December 27, 2012
Count on One Hanrahan
Ben Cherington traded a package of players for a veteran closer last offseason and chose to do so again by acquiring Hanrahan. Unlike Cherington’s trade for Andrew Bailey—in which he parted with Josh Reddick and two prospects—there is minimal chance of regret. Melancon is the best piece going the other way, while the rest of the players are spares. In return, the Red Sox get one year of Hanrahan. It’s hard to see fault from either perspective when you minimize this deal to Melancon for Hanrahan: Boston gets the superior pitcher while Pittsburgh gets budget space and years of control of a solid reliever.
Hanrahan keeps it simple. He’s a two-pitch pitcher, high-90s fastball early, high-80s slider late. No trickery involved, no need for it, just power relief pitching. There are some concerns about Hanrahan and his game. His strikeout, walk, and home run rates increased while his groundball rate declined last season. PITCHf/x data suggests Hanrahan threw his fastball up in the zone more, perhaps in order to coerce more whiffs, and generated fewer groundballs in the process.
The wildness is harder to explain. Hanrahan’s mechanics are smooth relative to other closers and do not portend control woes. Buster Olney indicated executives were chalking the walks up to an arm problem, but Hanrahan has (presumably) passed a Red Sox-administered physical. If Hanrahan is hearty and hale then he, along with Andrew Bailey, Koji Uehara, and Junichi Tazawa, should form a solid bullpen.
Holt, the other player heading to Boston, is small and gritty without much in the way of tools. Somewhat concerning is Pittsburgh relegating Holt to second base last season despite his familiarity with shortstop and no disincentive to try him out for a few games here and there. Throughout his minor-league career, Holt has hit for average and gotten on base, but his upside is limited to utility infielder.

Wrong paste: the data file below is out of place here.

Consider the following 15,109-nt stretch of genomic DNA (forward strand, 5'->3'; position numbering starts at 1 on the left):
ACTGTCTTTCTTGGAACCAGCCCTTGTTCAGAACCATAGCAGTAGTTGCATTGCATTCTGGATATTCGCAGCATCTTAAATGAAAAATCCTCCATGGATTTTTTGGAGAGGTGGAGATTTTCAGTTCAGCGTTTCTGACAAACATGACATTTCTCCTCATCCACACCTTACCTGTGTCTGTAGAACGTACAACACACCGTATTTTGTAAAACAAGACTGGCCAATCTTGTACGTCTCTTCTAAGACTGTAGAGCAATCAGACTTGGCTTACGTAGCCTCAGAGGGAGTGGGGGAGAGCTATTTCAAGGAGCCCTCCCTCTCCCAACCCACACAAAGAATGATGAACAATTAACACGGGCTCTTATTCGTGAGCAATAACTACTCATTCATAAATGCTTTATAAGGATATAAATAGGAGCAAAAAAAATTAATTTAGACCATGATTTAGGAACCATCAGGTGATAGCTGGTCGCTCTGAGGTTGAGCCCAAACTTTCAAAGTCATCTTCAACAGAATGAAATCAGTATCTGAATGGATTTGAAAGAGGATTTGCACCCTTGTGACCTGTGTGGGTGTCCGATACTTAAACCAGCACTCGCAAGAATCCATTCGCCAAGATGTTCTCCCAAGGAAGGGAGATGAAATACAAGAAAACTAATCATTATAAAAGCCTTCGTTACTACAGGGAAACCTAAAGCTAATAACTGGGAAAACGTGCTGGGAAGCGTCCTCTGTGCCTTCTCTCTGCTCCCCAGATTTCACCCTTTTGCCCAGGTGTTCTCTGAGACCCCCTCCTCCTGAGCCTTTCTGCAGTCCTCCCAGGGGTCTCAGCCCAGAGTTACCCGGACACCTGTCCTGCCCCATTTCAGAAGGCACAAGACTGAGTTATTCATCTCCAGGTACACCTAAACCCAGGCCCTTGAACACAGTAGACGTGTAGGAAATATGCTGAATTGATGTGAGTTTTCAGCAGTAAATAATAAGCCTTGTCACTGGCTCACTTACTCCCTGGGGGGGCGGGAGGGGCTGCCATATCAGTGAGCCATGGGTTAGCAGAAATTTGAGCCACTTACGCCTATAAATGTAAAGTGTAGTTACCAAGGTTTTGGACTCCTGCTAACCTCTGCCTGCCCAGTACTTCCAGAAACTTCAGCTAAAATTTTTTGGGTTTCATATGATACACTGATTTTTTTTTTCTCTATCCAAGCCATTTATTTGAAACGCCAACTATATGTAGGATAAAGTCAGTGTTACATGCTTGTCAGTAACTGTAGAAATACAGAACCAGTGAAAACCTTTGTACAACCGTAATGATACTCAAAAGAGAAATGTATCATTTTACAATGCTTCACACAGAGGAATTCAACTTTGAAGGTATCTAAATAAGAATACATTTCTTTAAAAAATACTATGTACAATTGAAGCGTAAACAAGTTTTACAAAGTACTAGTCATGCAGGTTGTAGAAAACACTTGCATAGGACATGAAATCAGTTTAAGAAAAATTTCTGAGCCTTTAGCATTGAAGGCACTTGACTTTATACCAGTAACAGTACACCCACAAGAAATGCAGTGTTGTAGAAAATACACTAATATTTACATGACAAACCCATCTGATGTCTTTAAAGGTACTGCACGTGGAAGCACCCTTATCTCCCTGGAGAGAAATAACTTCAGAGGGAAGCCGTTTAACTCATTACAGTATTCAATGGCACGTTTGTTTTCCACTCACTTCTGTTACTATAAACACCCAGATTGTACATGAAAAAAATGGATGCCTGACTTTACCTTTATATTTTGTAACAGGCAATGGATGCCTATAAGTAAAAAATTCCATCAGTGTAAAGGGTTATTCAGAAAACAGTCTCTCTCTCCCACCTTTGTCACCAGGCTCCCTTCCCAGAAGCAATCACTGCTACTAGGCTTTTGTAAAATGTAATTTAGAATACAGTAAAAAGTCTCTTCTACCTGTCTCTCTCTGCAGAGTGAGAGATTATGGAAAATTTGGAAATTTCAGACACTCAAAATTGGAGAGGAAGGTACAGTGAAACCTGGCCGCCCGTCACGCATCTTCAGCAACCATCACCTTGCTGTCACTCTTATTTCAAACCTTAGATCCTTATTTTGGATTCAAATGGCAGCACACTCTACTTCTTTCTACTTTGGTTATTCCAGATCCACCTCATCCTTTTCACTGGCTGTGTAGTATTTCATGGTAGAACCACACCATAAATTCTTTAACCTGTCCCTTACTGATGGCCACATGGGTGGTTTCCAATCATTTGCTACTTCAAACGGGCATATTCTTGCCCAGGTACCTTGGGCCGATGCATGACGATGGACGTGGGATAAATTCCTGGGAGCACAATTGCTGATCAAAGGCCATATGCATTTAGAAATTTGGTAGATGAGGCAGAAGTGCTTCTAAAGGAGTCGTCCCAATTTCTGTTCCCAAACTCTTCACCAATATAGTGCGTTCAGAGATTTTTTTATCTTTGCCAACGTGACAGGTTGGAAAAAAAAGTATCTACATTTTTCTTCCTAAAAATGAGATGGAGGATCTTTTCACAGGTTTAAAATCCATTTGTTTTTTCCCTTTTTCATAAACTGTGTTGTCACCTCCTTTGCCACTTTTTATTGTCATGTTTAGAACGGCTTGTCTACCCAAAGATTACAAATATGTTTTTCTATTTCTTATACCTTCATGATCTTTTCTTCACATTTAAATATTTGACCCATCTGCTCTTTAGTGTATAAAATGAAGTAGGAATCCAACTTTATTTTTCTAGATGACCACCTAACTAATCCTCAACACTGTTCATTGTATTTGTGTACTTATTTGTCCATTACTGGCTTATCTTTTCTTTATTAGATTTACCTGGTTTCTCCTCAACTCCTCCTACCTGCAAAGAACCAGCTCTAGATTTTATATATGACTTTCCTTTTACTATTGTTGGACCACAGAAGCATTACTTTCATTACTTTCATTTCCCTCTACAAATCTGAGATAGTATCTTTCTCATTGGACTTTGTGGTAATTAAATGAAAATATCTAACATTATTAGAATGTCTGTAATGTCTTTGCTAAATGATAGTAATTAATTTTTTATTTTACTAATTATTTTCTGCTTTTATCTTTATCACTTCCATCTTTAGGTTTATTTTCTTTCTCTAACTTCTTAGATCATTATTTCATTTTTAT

Acquired RHP Mark Melancon, OF-R Jerry Sands, RHP Stolmy Pimentel, and INF-R Ivan De Jesus Jr. from the Red Sox for Joel Hanrahan and INF-L Brock Holt. [12/16]
The Pirates get quantity but perhaps not quality in exchange for Hanrahan.
Melancon is the prize. His short-lived tenure with Boston got off to a disastrous start, as he allowed 11 runs and five home runs over his first four appearances. Boston sentenced him to Pawtucket to work out his mechanical issues—either overthrowing or showing too much of the ball during his delivery—under the not-as-bright-as-Fenway lights. Melancon returned after 20-odd innings for the P-Sox and pitched better. In his final 43 innings, he allowed three home runs, struck out four batters per walk, and held opponents to a .217/.274/.323 line. (Hanrahan, for comparison, allowed a line against of .187/.307/.341 last season.)
Of course, you can’t go around erasing the worst instances from a sample all willy-nilly. What you can do is acknowledge those outings occurred while also asserting that Melancon is likely to pitch closer to his 2011 numbers than his 2012 numbers heading forward. If Pittsburgh can help Melancon—blessed with a bowling bowl low-to-mid-90s sinker, a curveball, and a cutter—iron out his platoon issues then it’s not hard to envision him closing out games again. He is not a free agent until after the 2016 season.
The rest of the package is underwhelming. Sands’ minor-league numbers are as inspiring as they are misleading about his talent level. He’s a bat-only type, without the athleticism to play anywhere but left field or first base. The Dodgers did not allow Sands the opportunity to dethrone James Loney at first base, and the outfielder never batted as a member of the Red Sox. Mistreatment by one organization is possible, mistreatment by two in short order less likely. It’s not clear where Sands fits into the Pirates picture as they already have Garrett Jones, Gaby Sanchez, Travis Snider, Jose Tabata, and Starling Marte vying for time in the corner outfield and first base. In all likelihood, Sands will find himself back in Triple-A.
Pimentel and De Jesus Jr. are former top prospects. Pimentel has the body and velocity of a power pitcher, along with a strong changeup, but mechanical inconsistencies leave him with a bleak outlook as a starter. De Jesus Jr. profiles as a utility infielder. He can play various positions; he just doesn’t have the profile to start at any one of them.